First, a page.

The desire to predict discoveries--to have some idea, in advance, of what will be discovered, by whom, when, and where--pervades nearly all aspects of modern science, from individual scientists to publishers, from funding agencies to hiring committees. In this Essay, we survey the emerging and interdisciplinary field of the "science of science" and what it teaches us about the predictability of scientific discovery. We then discuss future opportunities for improving predictions derived from the science of science and its potential impact, positive and negative, on the scientific community.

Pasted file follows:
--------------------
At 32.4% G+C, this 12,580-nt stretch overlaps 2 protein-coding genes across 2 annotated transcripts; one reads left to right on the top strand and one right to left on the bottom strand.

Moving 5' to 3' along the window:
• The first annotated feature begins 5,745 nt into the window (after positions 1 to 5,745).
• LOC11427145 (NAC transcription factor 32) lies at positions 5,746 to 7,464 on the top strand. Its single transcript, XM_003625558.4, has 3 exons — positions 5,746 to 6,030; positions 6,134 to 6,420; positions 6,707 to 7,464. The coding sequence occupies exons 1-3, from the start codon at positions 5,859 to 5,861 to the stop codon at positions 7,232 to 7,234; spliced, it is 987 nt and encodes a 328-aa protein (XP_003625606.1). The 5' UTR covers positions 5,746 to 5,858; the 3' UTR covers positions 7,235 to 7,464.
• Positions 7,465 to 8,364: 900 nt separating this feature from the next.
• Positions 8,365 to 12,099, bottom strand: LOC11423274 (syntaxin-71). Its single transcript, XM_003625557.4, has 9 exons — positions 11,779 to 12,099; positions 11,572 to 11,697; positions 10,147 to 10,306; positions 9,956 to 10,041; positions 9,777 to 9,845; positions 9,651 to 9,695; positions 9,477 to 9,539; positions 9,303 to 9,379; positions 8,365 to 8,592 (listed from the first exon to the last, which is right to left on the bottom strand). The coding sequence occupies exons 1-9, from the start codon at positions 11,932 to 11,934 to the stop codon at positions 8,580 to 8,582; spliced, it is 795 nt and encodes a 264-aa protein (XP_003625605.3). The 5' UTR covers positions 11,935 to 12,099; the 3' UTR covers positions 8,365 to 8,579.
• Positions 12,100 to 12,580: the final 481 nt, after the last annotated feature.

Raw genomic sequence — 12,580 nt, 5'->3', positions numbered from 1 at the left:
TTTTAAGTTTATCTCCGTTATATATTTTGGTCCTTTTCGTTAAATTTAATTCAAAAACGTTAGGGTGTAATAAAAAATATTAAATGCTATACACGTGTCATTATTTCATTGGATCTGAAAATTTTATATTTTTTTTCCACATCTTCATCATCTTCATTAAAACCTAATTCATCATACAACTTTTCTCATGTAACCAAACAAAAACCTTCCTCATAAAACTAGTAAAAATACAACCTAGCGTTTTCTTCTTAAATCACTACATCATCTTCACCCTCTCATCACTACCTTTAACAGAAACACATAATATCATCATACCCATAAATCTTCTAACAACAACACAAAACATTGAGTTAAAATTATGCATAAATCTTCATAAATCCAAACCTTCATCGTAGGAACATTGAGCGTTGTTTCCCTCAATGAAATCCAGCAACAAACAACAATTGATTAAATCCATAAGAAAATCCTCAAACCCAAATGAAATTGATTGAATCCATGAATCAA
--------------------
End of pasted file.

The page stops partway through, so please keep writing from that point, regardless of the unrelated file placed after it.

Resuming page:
A major challenge for using data to make predictions is distinguishing what is meaningful from noise. As this special section explores, prediction is now a developing science. Social scientists and the machine learning community are acquiring new analytical tools to distinguish meaningful patterns from noise. Several authors in this special section describe the importance of realistic goals that seek to balance machine learning approaches with the human element.